And what if these extra costs were passed on directly to the consumer? It's the law of supply and demand again, just in reverse from the above example. At the end of the day, we'd have less food and it would cost you much, much more to get it.

I could go on and on about this topic, but I've got cows that are expecting to be milked in five minutes. So let me leave you with this question:

Which is more important to you? Meat and dairy products that are nutritious, available, affordable, and the safest in the world, or regulating animal agriculture back into the Dark Ages and paying out the wazoo for these products (IF you can get them)?

It sounds harsh, but the choice really is that simple.

Monday, November 24, 2008

A wet start to the week

The forecast calls for rain on and off all day, but with a "short" week labor-wise we'll just have to work in between the raindrops the best we can. Priority number one for this morning will be fence construction now that we've finished drilling in all of our initial stockpile of forage seeds.

On the cow side, we're still not getting the milk production we want, but as I mentioned earlier that will probably be turning around with a change from a baleage-based to silage based TMR in a couple of weeks. We also had to treat a case of milk fever this morning. Milk fever is a condition in which a cow's blood-calcium level gets out of whack and results in muscle weakness and low body temperature within the first hours after calving. It typically happens in older cows, and is pretty simple to treat. We slowly administer a bottle of calcium solution intraveneously to the sick cow and typically she's back on her feet within minutes and back to normal within a couple of hours. Occasionaly a second treatment is required, but usually the first one does the trick. We'll keep this cow in our "sick pen" for a day or two just to make sure she doesn't have a relapse, and also to ensure that she regains her appetite.

Well, I'm off to check in on our patient. Have a good morning!

Friday, November 21, 2008

A chilly day ahead

We're going to remain cold and windy today according to the weatherman. Now, I realize for many folks further north of here that a day that starts around 25 degrees and peaks at about 45 degrees is a walk in the park. But, we're not quite as fond of the cold here in the South and would rather work in tolerable heat (95 degrees & humid) than miserable cold.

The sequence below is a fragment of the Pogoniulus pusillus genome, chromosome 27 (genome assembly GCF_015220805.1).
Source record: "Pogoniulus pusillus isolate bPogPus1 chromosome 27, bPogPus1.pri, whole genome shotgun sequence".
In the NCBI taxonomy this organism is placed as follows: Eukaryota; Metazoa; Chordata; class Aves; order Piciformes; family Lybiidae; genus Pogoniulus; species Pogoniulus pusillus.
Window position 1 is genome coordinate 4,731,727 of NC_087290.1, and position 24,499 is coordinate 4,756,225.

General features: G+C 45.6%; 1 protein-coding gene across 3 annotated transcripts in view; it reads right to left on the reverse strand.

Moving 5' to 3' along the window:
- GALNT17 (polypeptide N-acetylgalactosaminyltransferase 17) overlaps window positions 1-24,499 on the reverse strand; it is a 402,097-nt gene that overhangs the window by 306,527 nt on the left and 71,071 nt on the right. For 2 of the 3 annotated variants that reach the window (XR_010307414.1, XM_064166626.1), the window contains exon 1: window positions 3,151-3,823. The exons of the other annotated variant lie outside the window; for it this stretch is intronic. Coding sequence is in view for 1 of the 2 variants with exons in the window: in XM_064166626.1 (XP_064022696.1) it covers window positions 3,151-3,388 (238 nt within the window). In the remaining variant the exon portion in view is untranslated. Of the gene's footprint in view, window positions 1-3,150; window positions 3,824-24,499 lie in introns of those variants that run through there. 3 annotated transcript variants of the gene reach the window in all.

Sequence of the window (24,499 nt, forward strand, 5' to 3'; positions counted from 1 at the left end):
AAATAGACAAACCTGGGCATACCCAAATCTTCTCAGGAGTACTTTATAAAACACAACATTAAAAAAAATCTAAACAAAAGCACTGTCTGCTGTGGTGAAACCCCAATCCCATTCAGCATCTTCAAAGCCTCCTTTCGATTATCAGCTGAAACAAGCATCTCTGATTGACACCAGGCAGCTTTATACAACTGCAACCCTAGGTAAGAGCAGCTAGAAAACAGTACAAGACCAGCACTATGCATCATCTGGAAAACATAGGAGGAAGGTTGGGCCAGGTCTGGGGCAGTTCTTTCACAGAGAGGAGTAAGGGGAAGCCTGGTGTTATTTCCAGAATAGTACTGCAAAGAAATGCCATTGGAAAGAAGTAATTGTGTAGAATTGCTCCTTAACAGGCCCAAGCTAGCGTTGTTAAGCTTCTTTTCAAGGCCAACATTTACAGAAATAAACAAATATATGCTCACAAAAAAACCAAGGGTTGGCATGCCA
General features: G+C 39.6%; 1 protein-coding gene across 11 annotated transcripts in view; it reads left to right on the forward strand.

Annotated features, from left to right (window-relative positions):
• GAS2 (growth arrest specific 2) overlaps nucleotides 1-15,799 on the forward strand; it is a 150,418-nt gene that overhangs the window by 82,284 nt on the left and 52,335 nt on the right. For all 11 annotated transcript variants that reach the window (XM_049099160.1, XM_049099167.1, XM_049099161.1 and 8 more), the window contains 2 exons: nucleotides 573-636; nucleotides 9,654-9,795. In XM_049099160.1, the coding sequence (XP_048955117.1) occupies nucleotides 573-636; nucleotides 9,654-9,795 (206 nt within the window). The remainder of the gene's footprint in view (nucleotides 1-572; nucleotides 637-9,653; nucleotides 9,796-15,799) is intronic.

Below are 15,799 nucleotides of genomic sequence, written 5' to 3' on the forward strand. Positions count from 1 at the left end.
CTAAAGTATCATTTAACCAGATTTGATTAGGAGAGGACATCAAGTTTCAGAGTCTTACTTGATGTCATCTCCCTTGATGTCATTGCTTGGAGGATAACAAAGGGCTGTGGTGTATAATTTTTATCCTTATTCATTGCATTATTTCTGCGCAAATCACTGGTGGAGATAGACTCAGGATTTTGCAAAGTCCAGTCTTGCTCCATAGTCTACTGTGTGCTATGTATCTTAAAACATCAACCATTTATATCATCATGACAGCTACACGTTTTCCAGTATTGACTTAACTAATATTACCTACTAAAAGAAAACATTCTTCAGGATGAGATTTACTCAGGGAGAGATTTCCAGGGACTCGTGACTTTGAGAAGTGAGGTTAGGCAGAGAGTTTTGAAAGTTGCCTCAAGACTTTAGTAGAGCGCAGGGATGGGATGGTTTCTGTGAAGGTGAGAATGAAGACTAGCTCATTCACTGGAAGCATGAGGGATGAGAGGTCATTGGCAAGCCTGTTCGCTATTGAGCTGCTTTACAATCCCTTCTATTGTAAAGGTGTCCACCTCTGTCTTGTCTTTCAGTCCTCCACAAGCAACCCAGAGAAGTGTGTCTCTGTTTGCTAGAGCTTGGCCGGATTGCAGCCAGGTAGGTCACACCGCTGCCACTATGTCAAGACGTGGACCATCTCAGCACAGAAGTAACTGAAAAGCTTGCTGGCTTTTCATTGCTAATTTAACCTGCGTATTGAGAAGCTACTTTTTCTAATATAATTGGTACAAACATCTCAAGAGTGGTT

Anyway, today's agenda calls for our end-of-week cleaning jobs, getting antifreeze in all the radiators, and more seed drilling (ryegrass this time). Of course, we'll focus on milking the cows and building their TMR batches after lunch today.

Speaking of the cows, they've been declining in milk production for about the last couple of weeks. Perhaps the forages we're grinding have something to do with it, and if so that should turn around when we begin feeding sorghum silage in 2-3 weeks. Their butterfat content and fat:protein ratio is about right and they are all looking healthy, we'd just like to be getting a little more out of the tap. Our milk truck driver said everyone on his routes have been down in production as well, so at least we're not alone.

Thursday, November 20, 2008

On the radio

I'll be in Birmingham this morning participating in the National Farm-City Council's "Combating Hunger in America" Symposium. I'll be part of a four-member panel discussing the issue, which will be carried live on Agri-Talk Radio from 10:00-11:00 CST.

Wednesday, November 19, 2008

Working calves and hauling hay

We spent most of the morning separating and worming the calves at my dad's house. We also found one with a hernia, so we'll have to have the vet work on her next time he's at our farm. After that we hauled some sudex baleage out of one of the fields and brought it up to the farm.

A pretty uneventful morning, I guess you could say.

Monday, November 17, 2008

Drillin' today, drivin' tomorrow

After a long weekend that started with a sick kid at home and ended with a sick employee missing both work shifts Sunday, I'm back and better than ever.

Well, probably not better than ever, but I am back.